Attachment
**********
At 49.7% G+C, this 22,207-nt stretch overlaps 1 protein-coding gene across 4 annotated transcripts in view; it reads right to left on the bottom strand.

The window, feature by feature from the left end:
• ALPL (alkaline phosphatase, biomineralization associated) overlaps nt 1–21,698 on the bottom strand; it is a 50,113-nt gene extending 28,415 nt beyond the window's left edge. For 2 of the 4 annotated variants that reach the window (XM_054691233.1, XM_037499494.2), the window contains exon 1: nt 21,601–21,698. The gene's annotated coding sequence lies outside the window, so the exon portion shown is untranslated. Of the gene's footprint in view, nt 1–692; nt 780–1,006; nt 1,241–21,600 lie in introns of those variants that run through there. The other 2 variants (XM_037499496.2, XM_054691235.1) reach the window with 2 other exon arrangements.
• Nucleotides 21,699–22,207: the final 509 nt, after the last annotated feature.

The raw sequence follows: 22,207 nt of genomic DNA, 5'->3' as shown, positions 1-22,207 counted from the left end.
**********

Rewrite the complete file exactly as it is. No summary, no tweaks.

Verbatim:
At 49.7% G+C, this 22,207-nt stretch overlaps 1 protein-coding gene across 4 annotated transcripts in view; it reads right to left on the bottom strand.

The window, feature by feature from the left end:
• ALPL (alkaline phosphatase, biomineralization associated) overlaps nt 1–21,698 on the bottom strand; it is a 50,113-nt gene extending 28,415 nt beyond the window's left edge. For 2 of the 4 annotated variants that reach the window (XM_054691233.1, XM_037499494.2), the window contains exon 1: nt 21,601–21,698. The gene's annotated coding sequence lies outside the window, so the exon portion shown is untranslated. Of the gene's footprint in view, nt 1–692; nt 780–1,006; nt 1,241–21,600 lie in introns of those variants that run through there. The other 2 variants (XM_037499496.2, XM_054691235.1) reach the window with 2 other exon arrangements.
• Nucleotides 21,699–22,207: the final 509 nt, after the last annotated feature.

The raw sequence follows: 22,207 nt of genomic DNA, 5'->3' as shown, positions 1-22,207 counted from the left end.